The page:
Facebook. Twitter. LinkedIn. Instagram. Pinterest. Snapchat. The list goes on and on and new platforms are added every day. Does your business or organization have a presence on these social media channels?
More importantly…. Should you?
When it comes to Social Media, more is not always more. You need to cut through the clutter to reach your targeted audience where they are and how they want to be found.
A little bit of foresight and thought can save you a lot of wasted time and energy in the long run.
For the sake of simplicity- here are two important questions you should ask yourself when deciding what social media channels to invest your resources into:
- Is my audience here?
- Will my product/service perform well on this platform?
To help answer the latter question, here is some general info for each channel:
Facebook is the platform default channel for most businesses and organizations. Simply having a facebook page serves to legitimize your brand identity from a user perspective. However, keep in mind that organic reach is less than 6% and engagement is down 50% since the algorithm changes in January. Focus on creating content your audience wants to see from you. Post quantity is no longer as effective for reaching your fans
Twitter is particularly good for customer service-oriented brands. It’s instrumental for brands that need to be reactionary in real time to numerous customer issues and comments. It’s also a great platform for news sources, or other brands focused on targeting specific interests or topics. Twitter requires more frequent and timely content.
LinkedIn is a great platform to reach other professionals and is growing. In fact, there are more users on this channel than Twitter. Are you selling to other businesses or working with other organizations? If your answer is yes, then chances are, your brand should be here.
Instagram is not just a place for pretty food. It’s also a place for pretty homegoods, beauty brands, and other retail products as well. It’s a highly visual platform that sees the most engagement from its users over any other social media channel. Don’t have pretty things to sell or do? Find a way to make them visually engaging or else skip this channel altogether.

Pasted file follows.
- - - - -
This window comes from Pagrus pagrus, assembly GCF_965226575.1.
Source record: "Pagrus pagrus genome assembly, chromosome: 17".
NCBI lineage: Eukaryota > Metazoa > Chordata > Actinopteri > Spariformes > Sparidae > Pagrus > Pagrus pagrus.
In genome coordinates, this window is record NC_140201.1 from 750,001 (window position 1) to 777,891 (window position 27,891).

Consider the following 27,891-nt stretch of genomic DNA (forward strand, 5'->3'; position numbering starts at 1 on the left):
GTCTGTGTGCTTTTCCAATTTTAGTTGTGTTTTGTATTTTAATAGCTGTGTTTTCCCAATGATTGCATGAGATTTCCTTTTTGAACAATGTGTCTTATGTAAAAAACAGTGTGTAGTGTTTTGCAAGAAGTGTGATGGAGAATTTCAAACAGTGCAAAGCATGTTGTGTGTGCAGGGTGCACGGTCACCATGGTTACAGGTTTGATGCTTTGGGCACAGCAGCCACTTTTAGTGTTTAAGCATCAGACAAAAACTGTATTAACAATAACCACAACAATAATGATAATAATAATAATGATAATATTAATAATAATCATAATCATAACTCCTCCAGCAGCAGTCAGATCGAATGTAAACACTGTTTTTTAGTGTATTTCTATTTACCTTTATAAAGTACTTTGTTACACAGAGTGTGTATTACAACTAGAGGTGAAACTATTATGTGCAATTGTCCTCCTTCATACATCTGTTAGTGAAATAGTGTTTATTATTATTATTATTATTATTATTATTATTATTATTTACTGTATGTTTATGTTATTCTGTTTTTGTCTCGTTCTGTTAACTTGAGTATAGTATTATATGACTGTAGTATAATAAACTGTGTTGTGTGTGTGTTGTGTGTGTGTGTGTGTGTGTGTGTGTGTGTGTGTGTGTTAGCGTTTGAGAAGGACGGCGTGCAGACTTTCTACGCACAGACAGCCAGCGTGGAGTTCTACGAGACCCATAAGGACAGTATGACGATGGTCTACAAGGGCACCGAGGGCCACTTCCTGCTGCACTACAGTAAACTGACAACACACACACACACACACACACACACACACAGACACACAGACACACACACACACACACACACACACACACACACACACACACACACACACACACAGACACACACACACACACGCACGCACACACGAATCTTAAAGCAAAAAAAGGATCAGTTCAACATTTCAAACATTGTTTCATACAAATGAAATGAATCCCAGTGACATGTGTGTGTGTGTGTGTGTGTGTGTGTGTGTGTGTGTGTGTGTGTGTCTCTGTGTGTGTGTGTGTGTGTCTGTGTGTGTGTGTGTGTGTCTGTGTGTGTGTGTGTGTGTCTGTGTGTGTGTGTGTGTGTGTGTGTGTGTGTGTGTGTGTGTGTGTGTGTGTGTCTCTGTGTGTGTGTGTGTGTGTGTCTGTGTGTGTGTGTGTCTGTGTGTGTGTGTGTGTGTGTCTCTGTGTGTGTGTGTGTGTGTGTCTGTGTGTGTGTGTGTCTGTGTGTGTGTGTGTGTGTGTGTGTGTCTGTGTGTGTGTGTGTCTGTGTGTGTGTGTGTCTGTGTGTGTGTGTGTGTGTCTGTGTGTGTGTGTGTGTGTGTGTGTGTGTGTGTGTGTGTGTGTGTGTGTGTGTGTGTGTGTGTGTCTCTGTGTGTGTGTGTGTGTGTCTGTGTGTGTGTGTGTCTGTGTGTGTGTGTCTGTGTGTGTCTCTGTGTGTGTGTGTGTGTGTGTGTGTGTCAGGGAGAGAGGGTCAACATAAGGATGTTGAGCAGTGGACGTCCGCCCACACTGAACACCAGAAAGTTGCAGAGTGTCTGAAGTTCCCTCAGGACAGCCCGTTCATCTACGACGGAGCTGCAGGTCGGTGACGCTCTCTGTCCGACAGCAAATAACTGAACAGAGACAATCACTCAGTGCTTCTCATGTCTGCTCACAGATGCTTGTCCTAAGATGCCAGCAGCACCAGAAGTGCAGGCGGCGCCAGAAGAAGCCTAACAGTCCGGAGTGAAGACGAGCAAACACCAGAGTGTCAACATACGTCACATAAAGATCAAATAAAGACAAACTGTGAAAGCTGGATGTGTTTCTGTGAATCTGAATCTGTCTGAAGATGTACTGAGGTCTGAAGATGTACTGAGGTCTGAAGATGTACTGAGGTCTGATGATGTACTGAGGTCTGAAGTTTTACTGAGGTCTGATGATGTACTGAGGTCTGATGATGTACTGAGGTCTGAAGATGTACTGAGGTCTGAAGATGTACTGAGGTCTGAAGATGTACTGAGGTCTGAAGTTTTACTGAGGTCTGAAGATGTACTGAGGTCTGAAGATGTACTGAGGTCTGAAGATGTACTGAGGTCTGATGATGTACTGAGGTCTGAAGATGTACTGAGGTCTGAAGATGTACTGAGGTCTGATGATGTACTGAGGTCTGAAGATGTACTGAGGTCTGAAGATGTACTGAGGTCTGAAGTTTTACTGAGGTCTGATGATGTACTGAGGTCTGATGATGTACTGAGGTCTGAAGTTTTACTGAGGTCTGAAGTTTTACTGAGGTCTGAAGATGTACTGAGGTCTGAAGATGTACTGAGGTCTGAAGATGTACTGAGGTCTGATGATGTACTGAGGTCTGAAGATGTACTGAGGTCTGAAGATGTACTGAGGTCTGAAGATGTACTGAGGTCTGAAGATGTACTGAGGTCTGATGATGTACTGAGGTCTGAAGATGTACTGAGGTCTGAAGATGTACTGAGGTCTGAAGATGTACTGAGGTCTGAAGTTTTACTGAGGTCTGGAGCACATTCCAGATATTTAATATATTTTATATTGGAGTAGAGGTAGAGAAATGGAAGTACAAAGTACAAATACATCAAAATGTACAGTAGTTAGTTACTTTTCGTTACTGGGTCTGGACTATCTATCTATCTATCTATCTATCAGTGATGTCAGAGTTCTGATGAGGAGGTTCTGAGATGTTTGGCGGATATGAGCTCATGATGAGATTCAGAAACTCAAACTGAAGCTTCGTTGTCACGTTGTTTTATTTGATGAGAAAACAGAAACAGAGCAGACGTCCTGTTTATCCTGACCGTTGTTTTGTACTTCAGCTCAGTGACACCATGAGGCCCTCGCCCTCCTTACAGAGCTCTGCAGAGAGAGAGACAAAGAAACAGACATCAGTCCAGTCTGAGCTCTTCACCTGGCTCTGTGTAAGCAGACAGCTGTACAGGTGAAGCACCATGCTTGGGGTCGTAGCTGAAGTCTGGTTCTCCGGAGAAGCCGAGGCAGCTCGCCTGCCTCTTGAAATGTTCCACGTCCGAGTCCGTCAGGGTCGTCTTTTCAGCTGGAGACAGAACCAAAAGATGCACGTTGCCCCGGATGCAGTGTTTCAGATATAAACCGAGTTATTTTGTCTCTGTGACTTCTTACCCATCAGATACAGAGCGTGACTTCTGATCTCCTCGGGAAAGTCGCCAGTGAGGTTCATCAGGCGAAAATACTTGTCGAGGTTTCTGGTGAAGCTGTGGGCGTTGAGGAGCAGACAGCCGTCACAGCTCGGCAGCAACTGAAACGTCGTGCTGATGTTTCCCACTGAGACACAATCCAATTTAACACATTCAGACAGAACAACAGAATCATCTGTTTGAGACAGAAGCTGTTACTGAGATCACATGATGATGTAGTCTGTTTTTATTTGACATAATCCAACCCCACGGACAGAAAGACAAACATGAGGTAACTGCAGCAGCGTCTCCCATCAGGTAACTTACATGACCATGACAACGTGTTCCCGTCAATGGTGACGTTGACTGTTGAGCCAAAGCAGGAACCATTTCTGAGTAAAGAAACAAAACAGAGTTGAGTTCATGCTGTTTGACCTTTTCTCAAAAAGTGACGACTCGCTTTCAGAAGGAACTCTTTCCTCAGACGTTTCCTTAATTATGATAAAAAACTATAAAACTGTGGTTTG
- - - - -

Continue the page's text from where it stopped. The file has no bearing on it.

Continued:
Pinterest is also a highly visual platform. Does your product or service have enough engaging visual content to perform well here? This channel offers a unique element of being able to organize your business or organization into boards. Pinterest users are more apt to be looking to buy within the platform as well.
Snapchat can be powerful for driving brand recognition but it’s not easy to get users to find you. There is no link to reference like other social media channels have in order to send to people, nor can it provide the depth of analytics like other channels. The stories feature is one way for brands to touch audiences, and that same feature has now been copied to Instagram and Facebook.
So, what’s the bottom line? Do the things that you are going to do WELL.
Social media is powerful tool with great ROI, but it does require constant deployment of resources so you need to be purposeful in your approach.
Cut the channels that don’t make sense and reallocate those resources to the ones that do.
Need some help with the scissors? Mercury offers full Social Media Marketing Work Plans and Audits.
Now that’s #winning.